Nuclear Magnetic Resonance
The NMR Facilities in the School of Chemistry are some of the best equipped in the UK, with 12 solution-state NMR spectrometers (300-700MHz) used for research and undergraduate teaching, as well as being available for industrial use (see below for our capabilities).
The Bristol Chemical NMR Facility
Operates across 300-500MHz, including a 500MHz 13C-cryogenic spectrometer offering the highest sensitivity for 13C NMR in the UK. As well as using cutting-edge 1H- and 13C-based NMR methods, with capabilities including molecular structure elucidation, reaction monitoring, diffusion measurements and quantitative NMR, we can also study a diverse variety of materials through a wide range of other nuclei e.g. 11B, 19F, 31P, and transition metals.
The Bristol Biological NMR facility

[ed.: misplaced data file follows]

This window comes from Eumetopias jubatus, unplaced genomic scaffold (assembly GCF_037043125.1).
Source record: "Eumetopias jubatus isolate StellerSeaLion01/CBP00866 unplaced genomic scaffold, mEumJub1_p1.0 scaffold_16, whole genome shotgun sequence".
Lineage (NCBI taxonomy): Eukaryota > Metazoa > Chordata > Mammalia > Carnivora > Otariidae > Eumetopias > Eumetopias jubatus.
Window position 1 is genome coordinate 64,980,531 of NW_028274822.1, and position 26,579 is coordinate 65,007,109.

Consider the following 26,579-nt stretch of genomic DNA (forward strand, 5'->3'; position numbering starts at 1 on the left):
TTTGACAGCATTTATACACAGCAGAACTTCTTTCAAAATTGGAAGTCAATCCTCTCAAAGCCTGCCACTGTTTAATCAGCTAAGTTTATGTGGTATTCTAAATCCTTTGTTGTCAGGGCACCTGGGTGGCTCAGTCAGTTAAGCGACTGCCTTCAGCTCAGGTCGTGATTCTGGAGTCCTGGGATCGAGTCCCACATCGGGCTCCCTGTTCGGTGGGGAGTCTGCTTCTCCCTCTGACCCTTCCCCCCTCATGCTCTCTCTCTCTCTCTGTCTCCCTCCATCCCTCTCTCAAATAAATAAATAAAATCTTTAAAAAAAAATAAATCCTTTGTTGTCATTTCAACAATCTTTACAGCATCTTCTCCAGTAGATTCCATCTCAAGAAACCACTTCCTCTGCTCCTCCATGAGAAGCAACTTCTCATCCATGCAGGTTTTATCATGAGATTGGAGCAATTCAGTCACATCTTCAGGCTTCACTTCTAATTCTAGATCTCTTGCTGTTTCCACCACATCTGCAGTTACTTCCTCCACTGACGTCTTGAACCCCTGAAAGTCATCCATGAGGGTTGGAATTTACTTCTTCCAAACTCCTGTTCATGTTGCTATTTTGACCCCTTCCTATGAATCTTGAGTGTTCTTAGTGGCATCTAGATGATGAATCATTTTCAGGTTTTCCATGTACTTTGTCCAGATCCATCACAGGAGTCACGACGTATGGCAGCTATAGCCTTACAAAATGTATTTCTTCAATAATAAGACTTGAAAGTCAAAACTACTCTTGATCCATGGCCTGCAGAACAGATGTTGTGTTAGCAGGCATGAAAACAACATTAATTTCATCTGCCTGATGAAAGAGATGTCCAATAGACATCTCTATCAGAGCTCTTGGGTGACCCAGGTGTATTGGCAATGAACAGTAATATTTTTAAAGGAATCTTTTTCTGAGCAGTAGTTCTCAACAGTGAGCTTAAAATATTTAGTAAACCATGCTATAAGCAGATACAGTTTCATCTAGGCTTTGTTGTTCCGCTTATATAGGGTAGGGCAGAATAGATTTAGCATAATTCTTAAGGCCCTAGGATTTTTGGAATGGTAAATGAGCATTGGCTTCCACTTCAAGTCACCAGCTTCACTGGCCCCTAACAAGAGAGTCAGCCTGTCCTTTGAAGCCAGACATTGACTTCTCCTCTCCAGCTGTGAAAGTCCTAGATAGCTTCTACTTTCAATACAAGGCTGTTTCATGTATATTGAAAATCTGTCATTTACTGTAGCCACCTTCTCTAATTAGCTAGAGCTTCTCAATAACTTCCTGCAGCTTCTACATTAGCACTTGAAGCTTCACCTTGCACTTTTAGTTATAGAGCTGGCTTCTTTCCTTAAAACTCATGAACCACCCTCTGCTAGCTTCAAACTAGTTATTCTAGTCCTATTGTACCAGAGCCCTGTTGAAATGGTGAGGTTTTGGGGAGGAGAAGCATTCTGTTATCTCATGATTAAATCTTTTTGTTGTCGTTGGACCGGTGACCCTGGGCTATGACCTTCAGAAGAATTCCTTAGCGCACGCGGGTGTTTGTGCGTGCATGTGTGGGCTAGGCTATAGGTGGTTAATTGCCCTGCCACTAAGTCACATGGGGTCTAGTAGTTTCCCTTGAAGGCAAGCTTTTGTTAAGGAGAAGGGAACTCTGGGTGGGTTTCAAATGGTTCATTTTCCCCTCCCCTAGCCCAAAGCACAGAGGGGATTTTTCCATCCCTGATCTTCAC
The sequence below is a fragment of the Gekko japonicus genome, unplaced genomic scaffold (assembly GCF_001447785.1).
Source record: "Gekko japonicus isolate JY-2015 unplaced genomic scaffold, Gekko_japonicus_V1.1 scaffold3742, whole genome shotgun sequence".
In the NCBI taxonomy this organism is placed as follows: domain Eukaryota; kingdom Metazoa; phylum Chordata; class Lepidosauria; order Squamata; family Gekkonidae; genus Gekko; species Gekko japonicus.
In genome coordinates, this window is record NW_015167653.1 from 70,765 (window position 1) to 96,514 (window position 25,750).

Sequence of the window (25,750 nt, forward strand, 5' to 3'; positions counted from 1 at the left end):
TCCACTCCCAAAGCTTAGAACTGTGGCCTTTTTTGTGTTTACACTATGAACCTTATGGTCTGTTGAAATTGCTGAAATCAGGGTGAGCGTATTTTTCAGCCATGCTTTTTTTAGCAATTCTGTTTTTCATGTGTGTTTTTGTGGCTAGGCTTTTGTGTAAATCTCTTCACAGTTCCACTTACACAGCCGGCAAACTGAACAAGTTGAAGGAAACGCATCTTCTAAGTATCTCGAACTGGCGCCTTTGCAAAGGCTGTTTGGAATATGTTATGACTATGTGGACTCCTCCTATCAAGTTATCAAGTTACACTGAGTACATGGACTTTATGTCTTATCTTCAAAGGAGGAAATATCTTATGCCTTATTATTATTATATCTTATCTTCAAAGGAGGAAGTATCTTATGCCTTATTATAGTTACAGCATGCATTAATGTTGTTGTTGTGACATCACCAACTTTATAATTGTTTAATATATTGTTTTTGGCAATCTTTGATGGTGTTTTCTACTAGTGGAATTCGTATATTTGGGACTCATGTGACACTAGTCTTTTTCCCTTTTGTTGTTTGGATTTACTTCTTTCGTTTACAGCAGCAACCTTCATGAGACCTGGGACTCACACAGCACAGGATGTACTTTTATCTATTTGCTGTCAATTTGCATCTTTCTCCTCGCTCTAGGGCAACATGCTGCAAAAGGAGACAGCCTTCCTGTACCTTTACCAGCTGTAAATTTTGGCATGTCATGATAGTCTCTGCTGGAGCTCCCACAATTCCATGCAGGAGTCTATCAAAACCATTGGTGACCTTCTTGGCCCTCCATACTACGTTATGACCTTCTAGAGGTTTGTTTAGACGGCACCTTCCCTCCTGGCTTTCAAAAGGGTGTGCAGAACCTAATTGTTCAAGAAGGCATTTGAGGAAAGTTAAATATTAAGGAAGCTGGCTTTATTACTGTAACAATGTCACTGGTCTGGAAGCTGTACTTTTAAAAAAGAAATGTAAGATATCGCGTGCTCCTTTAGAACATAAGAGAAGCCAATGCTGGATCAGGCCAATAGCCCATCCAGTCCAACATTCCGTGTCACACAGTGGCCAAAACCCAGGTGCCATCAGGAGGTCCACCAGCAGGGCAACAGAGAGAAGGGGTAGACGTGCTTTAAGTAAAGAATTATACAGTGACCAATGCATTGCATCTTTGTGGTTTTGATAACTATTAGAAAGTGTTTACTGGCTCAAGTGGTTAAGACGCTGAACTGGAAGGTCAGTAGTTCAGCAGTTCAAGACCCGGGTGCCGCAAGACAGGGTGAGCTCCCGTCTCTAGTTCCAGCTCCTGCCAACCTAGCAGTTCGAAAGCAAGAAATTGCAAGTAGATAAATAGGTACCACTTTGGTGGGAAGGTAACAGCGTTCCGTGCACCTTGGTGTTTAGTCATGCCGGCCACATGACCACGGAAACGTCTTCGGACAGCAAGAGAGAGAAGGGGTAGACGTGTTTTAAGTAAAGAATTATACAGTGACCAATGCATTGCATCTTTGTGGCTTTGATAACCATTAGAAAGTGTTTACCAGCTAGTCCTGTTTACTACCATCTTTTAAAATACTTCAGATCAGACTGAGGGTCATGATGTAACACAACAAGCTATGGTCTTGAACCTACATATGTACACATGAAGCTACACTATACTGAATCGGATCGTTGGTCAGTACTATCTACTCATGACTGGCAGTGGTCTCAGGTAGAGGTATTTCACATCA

Equipped with 600 MHz and 700MHz spectrometers equipped with a salt-tolerant 13C-enhanced triple resonance cryo-probe, a 1H,13C capillary flow probe and liquid handling robot and a 1.7mm microcryoprobe (the most mass-sensitive NMR spectrometer in UK academia). The facility is involved in tackling projects that impact on human health, including structural biology, supramolecular chemistry, medicinal chemistry and compound screening. The science base is both publicly and industrially funded and there is a strong drive to increase further industrial collaboration.
The Bristol NMR Metabolomics Facility
A collaboration with the Department of Social and Community Medicine, comprising 500MHz and 600MHz ultra-high throughput NMR systems including a high sensitivity liquid-nitrogen 'Prodigy' probe to maximise data quality and minimise experiment times. This Facility specialises in quantitative, high-throughput metabolic profiling of human serum/EDTA-plasma and metabolite profiling.
As well as being the first-choice technique for characterisation of new organic compounds, the NMR facilities at Bristol are also used for studying 11B 31P 19F and a wide variety of transition metal nucleii.